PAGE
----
Lessons of war

It’s understandable that war fever has swept the country. After cycling through shock and sadness, anger comes next. We want justice, maybe even revenge. After all, what’s the point in having the strongest army in the world if we’re not going to use it to respond to something like this, right?

Notwithstanding everything Bites has said in this space criticizing violence and militarism, as much as Bites has pleaded for a U.S. foreign policy that doesn’t arouse so much hatred of our country, Bites wants Osama bin Laden’s bloody head mounted on the wall of the U.S. Capitol as much as anyone.

Yet before we’re driven by these emotions to support President George Bush’s proposal for an all-out “War on Terrorism,” let’s take a clear-headed moment to reflect on some other recent wars and the lessons they offer.

World War II may make us all misty and nostalgic, but let’s remember that it cost millions of lives and took a couple of nuclear bombs to end. And that was when we were the only people who had toys like that, unlike today, when anyone with a few million rubles in bribe money can get one.

The lesson of the Vietnam War is one the anti-communist hawks still can’t figure out. They think it had something to do with “fighting with one hand tied behind your back.” But here’s a platitude that’s a little closer to the truth: Millions of people who hate your guts and have lots of places to hide will kick your ass every time. And with radical terrorists scattered all over the world, we’re talking about lots of places to hide.

Oh, and the other big lesson in Vietnam, as well as the infinitely more appropriate Soviet-Afghan War: terrain matters. Fighting in jungles and steep mountains just isn’t the same as bombing bunkers in the desert. Let’s not forget that the Soviets were pretty bad-ass in their day too, and they’re right next door to Afghanistan.

The Persian Gulf and Serbia wars may not have been much, sanitized as they were and packaged for easy mass consumption by public relations professionals, but they still have a few things to teach us. Namely, just because you can name the evil-doer and put his face on TV doesn’t mean you can catch him, even if you have his address.

But it seems to Bites that the two most important lessons lie in our country’s current war: the War on Drugs.

The first: Just because your cause is noble and your resolve strong, that doesn’t mean achieving your goal is possible. No matter what you do, you’ll never rid the world of drugs or terrorists. As long as we insist on imposing our values and interests on the world, people are going to hate us. The more of them you kill, the more their families and allies will hate us. People who hate us will always try to hurt us.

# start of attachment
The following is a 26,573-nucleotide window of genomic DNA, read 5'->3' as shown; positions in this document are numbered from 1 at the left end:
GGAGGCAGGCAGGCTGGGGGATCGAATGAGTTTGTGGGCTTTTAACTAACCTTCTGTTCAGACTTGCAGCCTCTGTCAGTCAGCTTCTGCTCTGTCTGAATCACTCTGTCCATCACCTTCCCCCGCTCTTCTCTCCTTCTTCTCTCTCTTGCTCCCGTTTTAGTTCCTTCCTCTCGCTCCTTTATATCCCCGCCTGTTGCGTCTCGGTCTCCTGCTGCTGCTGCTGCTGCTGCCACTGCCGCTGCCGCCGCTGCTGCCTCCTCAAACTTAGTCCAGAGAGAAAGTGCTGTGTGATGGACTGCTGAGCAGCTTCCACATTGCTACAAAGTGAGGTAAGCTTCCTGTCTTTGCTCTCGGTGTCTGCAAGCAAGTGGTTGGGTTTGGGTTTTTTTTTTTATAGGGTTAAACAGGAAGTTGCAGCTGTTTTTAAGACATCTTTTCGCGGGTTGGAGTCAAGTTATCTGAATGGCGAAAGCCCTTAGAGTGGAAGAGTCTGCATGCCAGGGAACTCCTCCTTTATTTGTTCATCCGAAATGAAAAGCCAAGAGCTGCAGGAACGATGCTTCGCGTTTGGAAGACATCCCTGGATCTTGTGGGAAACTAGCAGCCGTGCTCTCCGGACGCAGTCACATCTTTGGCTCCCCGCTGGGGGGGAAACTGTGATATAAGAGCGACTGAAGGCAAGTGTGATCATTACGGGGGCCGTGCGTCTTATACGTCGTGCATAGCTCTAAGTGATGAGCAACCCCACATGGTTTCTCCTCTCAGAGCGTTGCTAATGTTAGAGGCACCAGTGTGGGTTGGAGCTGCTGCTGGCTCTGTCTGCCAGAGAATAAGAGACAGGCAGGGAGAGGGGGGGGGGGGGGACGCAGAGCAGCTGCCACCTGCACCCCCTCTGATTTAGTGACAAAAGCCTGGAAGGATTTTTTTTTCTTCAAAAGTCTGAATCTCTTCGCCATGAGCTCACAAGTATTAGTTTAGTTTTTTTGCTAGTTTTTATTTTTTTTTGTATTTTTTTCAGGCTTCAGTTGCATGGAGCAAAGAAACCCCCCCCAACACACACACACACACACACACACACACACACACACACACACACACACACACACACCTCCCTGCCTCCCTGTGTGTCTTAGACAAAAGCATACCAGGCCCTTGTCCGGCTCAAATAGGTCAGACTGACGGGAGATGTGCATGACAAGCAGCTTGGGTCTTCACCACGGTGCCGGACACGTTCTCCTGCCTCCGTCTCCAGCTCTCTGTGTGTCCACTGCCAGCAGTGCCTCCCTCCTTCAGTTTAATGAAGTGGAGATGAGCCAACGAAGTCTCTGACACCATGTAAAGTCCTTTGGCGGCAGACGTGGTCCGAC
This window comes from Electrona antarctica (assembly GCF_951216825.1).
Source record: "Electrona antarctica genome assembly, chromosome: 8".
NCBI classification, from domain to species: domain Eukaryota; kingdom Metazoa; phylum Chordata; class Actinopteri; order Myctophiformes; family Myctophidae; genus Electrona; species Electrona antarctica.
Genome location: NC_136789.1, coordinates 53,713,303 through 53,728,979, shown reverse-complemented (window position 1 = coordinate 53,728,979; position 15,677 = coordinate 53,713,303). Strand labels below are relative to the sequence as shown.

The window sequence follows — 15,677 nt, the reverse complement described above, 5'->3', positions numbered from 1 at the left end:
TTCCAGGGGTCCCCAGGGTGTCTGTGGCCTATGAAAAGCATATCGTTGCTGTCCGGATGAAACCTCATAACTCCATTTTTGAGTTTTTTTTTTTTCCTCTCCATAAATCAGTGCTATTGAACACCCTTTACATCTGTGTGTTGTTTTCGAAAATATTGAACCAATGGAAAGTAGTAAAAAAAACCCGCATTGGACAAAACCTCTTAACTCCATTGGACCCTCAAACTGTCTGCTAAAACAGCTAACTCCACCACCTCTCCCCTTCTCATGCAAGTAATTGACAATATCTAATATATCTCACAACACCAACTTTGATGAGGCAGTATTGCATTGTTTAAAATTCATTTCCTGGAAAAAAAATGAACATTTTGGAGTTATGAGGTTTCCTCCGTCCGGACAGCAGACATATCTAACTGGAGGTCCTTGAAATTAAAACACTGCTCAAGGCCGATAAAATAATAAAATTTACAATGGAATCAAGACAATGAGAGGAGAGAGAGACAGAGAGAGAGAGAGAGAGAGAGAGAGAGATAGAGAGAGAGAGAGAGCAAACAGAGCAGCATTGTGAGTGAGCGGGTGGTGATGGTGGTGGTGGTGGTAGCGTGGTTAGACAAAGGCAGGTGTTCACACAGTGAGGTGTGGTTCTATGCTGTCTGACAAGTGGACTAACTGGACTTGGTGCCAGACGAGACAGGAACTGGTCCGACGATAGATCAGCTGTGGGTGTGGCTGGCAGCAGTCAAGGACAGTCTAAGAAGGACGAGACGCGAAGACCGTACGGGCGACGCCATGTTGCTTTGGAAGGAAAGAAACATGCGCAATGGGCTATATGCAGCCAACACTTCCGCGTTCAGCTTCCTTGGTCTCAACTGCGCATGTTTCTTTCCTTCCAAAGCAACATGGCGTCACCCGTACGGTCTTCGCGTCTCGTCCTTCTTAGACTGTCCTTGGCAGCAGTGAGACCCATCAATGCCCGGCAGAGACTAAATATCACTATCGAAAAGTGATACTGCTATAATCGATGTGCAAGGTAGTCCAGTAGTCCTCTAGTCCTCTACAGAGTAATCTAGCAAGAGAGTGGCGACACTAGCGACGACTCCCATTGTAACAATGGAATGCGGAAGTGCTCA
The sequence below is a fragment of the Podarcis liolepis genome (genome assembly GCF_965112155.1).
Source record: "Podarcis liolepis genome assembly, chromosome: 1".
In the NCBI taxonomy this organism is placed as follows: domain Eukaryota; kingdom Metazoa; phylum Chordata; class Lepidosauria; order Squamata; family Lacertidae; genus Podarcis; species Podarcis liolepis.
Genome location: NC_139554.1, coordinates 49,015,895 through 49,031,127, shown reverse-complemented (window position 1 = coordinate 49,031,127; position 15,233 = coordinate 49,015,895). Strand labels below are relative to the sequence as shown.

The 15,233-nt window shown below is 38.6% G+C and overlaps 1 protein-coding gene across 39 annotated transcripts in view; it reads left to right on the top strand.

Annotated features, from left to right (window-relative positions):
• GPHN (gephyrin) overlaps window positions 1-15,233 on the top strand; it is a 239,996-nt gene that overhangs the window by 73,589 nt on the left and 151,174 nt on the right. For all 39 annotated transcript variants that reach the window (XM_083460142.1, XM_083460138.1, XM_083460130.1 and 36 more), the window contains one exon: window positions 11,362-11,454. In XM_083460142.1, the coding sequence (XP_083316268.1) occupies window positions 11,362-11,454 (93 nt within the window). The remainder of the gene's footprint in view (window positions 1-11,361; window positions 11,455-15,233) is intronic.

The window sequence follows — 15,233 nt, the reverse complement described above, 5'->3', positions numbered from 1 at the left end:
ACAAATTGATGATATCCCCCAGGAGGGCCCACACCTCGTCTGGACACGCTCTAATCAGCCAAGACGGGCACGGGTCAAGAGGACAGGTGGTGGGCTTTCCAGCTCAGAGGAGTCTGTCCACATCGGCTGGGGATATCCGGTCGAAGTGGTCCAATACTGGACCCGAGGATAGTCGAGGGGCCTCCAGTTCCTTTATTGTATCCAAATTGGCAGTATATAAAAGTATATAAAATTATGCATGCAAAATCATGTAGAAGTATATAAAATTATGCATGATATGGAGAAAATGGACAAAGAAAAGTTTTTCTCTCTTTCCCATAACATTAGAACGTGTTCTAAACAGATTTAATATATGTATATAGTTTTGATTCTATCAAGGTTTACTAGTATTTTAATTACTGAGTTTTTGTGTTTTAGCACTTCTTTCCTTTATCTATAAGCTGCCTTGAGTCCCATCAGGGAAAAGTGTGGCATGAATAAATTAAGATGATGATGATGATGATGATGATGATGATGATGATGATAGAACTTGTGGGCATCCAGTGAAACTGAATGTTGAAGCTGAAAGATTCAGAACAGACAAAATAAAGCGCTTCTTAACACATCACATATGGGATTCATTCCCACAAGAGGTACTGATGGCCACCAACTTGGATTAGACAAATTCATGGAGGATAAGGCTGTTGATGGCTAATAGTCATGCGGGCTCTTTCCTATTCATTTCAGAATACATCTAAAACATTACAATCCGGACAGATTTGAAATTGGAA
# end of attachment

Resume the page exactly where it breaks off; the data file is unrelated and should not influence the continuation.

And they’ll always find ways to hurt us, which leads to the second, more chilling lesson. Despite our best efforts, illegal drugs continue to flow into our country by the ton. That kinda proves my first point, but it also makes my second: We’re not as tough as we think we are, and our enemies aren’t as stupid as we’re now assuming.

After planning for years to hit the most high-profile and emotional targets in this country, do you really think these terrorists didn’t consider how we might respond? Do you believe this is the only card in their hand and now they’re just waiting for us to wipe them out? Or might a massive U.S. response play right into their hands?

If tons of heroin and cocaine can slip into this country without detection, why not some anthrax, smallpox, Sarin gas or a briefcase-sized nuclear bomb? If a recent German investigation showed there had been more than 100 “sleeper” terrorists living there for years, waiting to be called into service during the jihad, how many are in this country?

Our thirst for vengeance is only human. But even if you don’t agree that the best prospect for creating a more peaceful world is to adopt foreign policies that make people hate us less, then consider that in this crazy world, maybe it’s the only effective weapon in our arsenal.